Britain Shifting Military Towards Anti-Terror Operations

July 7, 2008 - 8:14 PM

London (CNSNews.com) - Britain will undertake a major overhaul of its armed forces to concentrate on anti-terror operations. The move coincides with a government audit that said U.K. troops in Iraq and Kuwait were deprived of key supplies in the weeks before the war.

Heavily armed units will be scaled down in favor of rapid response teams, British Defense Secretary Geoff Hoon told the House of Commons on Thursday.

"This is a changing world and we must adapt if our armed forces are to stay ahead of potential adversaries," Hoon said.

Hoon said the moves represented a shift in military thinking from tallying up numbers of troops and equipment to placing more emphasis on the capability to act quickly and decisively.

"We must exploit new and emerging technologies and we must be prepared to make tough decisions to ensure that our armed forces are able to carry out the difficult tasks we ask of them," he said.

Hoon and other defense officials have said that cooperation with the United States and NATO will continue to lie at the heart of the country's defense policy, and Britain has also signed on to the European Union's nascent rapid reaction force.

The new threats of terrorism and weapons of mass destruction "will involve sharing the military risk and require an ability for our armed forces to play an effective role alongside those of the United States," he said.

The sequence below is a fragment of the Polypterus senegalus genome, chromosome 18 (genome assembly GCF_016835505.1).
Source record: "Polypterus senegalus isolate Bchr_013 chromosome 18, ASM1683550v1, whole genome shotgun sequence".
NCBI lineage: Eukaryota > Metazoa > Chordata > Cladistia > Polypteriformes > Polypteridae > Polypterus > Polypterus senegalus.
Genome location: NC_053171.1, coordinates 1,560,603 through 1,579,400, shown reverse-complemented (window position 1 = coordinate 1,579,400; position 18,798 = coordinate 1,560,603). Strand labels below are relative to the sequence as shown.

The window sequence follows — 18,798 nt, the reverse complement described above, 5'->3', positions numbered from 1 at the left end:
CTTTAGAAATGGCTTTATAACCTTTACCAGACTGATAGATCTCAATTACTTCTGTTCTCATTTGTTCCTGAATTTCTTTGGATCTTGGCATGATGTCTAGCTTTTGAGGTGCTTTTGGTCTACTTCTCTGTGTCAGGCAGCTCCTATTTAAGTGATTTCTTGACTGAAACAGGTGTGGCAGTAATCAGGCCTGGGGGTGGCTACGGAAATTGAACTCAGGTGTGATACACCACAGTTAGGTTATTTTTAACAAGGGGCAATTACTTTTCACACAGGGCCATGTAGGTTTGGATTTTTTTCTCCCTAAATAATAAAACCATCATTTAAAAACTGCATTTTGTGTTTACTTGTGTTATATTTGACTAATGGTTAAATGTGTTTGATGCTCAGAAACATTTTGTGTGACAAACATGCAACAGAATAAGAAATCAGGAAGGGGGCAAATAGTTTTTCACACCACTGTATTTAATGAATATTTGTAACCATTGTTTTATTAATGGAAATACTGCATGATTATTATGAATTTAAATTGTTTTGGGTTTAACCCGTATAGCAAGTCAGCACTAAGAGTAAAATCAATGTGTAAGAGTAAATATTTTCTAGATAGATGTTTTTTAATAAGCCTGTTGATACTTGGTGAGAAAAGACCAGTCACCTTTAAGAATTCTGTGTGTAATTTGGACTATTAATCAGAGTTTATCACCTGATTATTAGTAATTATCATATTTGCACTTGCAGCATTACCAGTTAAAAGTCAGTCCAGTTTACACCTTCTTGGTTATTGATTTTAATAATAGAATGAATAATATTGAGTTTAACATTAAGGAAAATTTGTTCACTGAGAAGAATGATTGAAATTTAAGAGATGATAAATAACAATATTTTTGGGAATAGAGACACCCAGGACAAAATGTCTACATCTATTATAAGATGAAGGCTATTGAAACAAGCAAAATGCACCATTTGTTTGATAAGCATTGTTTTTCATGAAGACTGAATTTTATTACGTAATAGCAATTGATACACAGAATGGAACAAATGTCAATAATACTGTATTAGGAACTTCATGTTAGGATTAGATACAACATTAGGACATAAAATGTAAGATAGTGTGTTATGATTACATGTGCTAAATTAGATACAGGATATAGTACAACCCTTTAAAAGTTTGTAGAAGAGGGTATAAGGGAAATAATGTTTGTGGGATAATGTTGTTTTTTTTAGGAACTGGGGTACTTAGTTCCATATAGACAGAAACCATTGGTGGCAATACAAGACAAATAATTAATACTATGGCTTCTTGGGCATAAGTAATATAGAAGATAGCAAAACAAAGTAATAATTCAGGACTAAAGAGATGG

Some of the British Navy's ships will be taken out of commission as two new aircraft carriers and a new type of destroyer become operational. Heavy tanks will be eschewed for those that can be transported by air, and a cut in manned fighter planes is also expected.

Hoon said that "technology will be a key driver for change," but opposition parties warned that the plans could result in reduced troop numbers and erosion of British military readiness.

Conservative Party defence spokesman Nicholas Soames said that while his party agreed with the main points contained in Hoon's report, it had serious questions about the defense budget.

"Given that there are so few hard facts ... we are concerned that a whole raft of decisions on cuts will start to leech out later," he said.

"Cutting manpower numbers would be pure folly," he said.

"The focus on effects-based operations is welcome, but it must not come at the expense of troop numbers," said Paul Keetch, defense spokesman for the Liberal Democrats. "Winning the peace in the new security environment is as important as winning wars. For that we need enough peacekeepers."

The official report came as shortcomings in military supply lines were highlighted this week in a document released by the government's National Audit Office (NAO).

The office said that some frontline forces in the war on Iraq weren't provided with adequate uniforms. In some cases, nuclear, chemical and biological weapons suits didn't reach or didn't fit fighting soldiers.

While the NAO called the overall operation "extremely impressive" and gave a thumbs-up to modified tanks and rifles that had previously performed poorly under desert conditions, officials said confusion reigned over the process of doling out equipment.

"The lack of confidence in the ability of the logistics system to meet units' needs in-theatre led to a considerable degree of misappropriation of equipment and stores moving through the supply chain," the report said.

See previous story:
UK To Spend More In Iraq, Afghanistan (Dec. 10, 2003)


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